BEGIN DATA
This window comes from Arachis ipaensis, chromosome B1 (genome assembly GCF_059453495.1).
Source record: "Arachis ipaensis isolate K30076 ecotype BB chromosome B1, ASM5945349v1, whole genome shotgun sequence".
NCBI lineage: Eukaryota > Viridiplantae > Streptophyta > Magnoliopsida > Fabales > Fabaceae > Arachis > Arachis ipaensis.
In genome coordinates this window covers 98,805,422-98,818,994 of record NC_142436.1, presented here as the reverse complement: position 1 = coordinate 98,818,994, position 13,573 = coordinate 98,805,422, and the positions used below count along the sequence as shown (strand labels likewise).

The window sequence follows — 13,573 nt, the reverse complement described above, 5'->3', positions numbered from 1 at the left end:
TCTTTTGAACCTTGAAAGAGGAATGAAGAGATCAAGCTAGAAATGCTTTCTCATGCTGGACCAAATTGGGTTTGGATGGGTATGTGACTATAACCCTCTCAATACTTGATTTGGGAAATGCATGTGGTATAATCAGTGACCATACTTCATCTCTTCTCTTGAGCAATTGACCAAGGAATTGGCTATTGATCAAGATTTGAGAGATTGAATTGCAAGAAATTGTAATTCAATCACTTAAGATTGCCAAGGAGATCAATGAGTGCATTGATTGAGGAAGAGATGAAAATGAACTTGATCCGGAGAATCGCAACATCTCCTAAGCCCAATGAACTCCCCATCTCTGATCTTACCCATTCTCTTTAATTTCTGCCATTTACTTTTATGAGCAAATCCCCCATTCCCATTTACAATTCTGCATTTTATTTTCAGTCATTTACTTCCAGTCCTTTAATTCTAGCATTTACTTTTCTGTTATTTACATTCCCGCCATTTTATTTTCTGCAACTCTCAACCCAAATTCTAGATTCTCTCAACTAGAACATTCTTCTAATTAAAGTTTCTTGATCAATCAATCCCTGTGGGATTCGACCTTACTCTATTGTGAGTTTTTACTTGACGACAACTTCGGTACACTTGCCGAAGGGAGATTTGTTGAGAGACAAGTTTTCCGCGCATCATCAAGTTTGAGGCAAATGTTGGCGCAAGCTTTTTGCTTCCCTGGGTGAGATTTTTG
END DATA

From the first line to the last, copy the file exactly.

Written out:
This window comes from Arachis ipaensis, chromosome B1 (genome assembly GCF_059453495.1).
Source record: "Arachis ipaensis isolate K30076 ecotype BB chromosome B1, ASM5945349v1, whole genome shotgun sequence".
NCBI lineage: Eukaryota > Viridiplantae > Streptophyta > Magnoliopsida > Fabales > Fabaceae > Arachis > Arachis ipaensis.
In genome coordinates this window covers 98,805,422-98,818,994 of record NC_142436.1, presented here as the reverse complement: position 1 = coordinate 98,818,994, position 13,573 = coordinate 98,805,422, and the positions used below count along the sequence as shown (strand labels likewise).

The window sequence follows — 13,573 nt, the reverse complement described above, 5'->3', positions numbered from 1 at the left end:
TCTTTTGAACCTTGAAAGAGGAATGAAGAGATCAAGCTAGAAATGCTTTCTCATGCTGGACCAAATTGGGTTTGGATGGGTATGTGACTATAACCCTCTCAATACTTGATTTGGGAAATGCATGTGGTATAATCAGTGACCATACTTCATCTCTTCTCTTGAGCAATTGACCAAGGAATTGGCTATTGATCAAGATTTGAGAGATTGAATTGCAAGAAATTGTAATTCAATCACTTAAGATTGCCAAGGAGATCAATGAGTGCATTGATTGAGGAAGAGATGAAAATGAACTTGATCCGGAGAATCGCAACATCTCCTAAGCCCAATGAACTCCCCATCTCTGATCTTACCCATTCTCTTTAATTTCTGCCATTTACTTTTATGAGCAAATCCCCCATTCCCATTTACAATTCTGCATTTTATTTTCAGTCATTTACTTCCAGTCCTTTAATTCTAGCATTTACTTTTCTGTTATTTACATTCCCGCCATTTTATTTTCTGCAACTCTCAACCCAAATTCTAGATTCTCTCAACTAGAACATTCTTCTAATTAAAGTTTCTTGATCAATCAATCCCTGTGGGATTCGACCTTACTCTATTGTGAGTTTTTACTTGACGACAACTTCGGTACACTTGCCGAAGGGAGATTTGTTGAGAGACAAGTTTTCCGCGCATCATCAAGTTTGAGGCAAATGTTGGCGCAAGCTTTTTGCTTCCCTGGGTGAGATTTTTG